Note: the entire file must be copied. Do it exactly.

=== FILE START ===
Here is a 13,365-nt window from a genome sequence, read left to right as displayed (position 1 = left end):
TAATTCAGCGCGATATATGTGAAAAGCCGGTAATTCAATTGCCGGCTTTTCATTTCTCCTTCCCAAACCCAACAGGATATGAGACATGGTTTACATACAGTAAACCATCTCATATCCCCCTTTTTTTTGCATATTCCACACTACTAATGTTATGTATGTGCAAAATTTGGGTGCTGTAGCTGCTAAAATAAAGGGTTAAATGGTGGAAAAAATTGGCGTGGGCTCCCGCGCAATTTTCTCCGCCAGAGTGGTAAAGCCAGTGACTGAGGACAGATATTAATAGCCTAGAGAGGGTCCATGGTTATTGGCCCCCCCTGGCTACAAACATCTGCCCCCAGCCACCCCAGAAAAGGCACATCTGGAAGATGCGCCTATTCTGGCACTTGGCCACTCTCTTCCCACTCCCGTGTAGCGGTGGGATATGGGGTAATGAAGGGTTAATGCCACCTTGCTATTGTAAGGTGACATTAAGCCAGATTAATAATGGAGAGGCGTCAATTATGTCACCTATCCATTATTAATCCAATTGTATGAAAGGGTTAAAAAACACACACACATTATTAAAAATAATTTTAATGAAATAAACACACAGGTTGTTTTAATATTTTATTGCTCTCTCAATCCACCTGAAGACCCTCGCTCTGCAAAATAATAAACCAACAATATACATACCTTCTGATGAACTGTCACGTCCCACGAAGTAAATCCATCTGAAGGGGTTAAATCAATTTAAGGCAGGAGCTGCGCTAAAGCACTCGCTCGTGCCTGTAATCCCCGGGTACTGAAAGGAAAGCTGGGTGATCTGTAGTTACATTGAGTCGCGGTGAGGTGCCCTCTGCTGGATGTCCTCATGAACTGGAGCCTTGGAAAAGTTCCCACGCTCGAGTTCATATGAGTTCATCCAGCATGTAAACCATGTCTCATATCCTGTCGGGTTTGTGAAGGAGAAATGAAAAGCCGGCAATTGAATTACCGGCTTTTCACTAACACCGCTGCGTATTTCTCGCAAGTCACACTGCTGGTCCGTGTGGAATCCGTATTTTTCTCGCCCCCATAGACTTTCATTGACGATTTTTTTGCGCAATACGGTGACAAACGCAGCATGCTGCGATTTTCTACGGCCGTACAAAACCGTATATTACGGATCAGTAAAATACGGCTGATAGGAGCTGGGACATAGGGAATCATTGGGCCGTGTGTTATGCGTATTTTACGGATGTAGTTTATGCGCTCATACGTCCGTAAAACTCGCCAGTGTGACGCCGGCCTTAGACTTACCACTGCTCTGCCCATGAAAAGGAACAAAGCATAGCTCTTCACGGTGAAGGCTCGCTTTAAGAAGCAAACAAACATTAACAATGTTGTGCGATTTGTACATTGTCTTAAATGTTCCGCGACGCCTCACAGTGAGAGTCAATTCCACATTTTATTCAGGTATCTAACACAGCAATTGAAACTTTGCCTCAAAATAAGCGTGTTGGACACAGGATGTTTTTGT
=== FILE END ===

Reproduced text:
Here is a 13,365-nt window from a genome sequence, read left to right as displayed (position 1 = left end):
TAATTCAGCGCGATATATGTGAAAAGCCGGTAATTCAATTGCCGGCTTTTCATTTCTCCTTCCCAAACCCAACAGGATATGAGACATGGTTTACATACAGTAAACCATCTCATATCCCCCTTTTTTTTGCATATTCCACACTACTAATGTTATGTATGTGCAAAATTTGGGTGCTGTAGCTGCTAAAATAAAGGGTTAAATGGTGGAAAAAATTGGCGTGGGCTCCCGCGCAATTTTCTCCGCCAGAGTGGTAAAGCCAGTGACTGAGGACAGATATTAATAGCCTAGAGAGGGTCCATGGTTATTGGCCCCCCCTGGCTACAAACATCTGCCCCCAGCCACCCCAGAAAAGGCACATCTGGAAGATGCGCCTATTCTGGCACTTGGCCACTCTCTTCCCACTCCCGTGTAGCGGTGGGATATGGGGTAATGAAGGGTTAATGCCACCTTGCTATTGTAAGGTGACATTAAGCCAGATTAATAATGGAGAGGCGTCAATTATGTCACCTATCCATTATTAATCCAATTGTATGAAAGGGTTAAAAAACACACACACATTATTAAAAATAATTTTAATGAAATAAACACACAGGTTGTTTTAATATTTTATTGCTCTCTCAATCCACCTGAAGACCCTCGCTCTGCAAAATAATAAACCAACAATATACATACCTTCTGATGAACTGTCACGTCCCACGAAGTAAATCCATCTGAAGGGGTTAAATCAATTTAAGGCAGGAGCTGCGCTAAAGCACTCGCTCGTGCCTGTAATCCCCGGGTACTGAAAGGAAAGCTGGGTGATCTGTAGTTACATTGAGTCGCGGTGAGGTGCCCTCTGCTGGATGTCCTCATGAACTGGAGCCTTGGAAAAGTTCCCACGCTCGAGTTCATATGAGTTCATCCAGCATGTAAACCATGTCTCATATCCTGTCGGGTTTGTGAAGGAGAAATGAAAAGCCGGCAATTGAATTACCGGCTTTTCACTAACACCGCTGCGTATTTCTCGCAAGTCACACTGCTGGTCCGTGTGGAATCCGTATTTTTCTCGCCCCCATAGACTTTCATTGACGATTTTTTTGCGCAATACGGTGACAAACGCAGCATGCTGCGATTTTCTACGGCCGTACAAAACCGTATATTACGGATCAGTAAAATACGGCTGATAGGAGCTGGGACATAGGGAATCATTGGGCCGTGTGTTATGCGTATTTTACGGATGTAGTTTATGCGCTCATACGTCCGTAAAACTCGCCAGTGTGACGCCGGCCTTAGACTTACCACTGCTCTGCCCATGAAAAGGAACAAAGCATAGCTCTTCACGGTGAAGGCTCGCTTTAAGAAGCAAACAAACATTAACAATGTTGTGCGATTTGTACATTGTCTTAAATGTTCCGCGACGCCTCACAGTGAGAGTCAATTCCACATTTTATTCAGGTATCTAACACAGCAATTGAAACTTTGCCTCAAAATAAGCGTGTTGGACACAGGATGTTTTTGT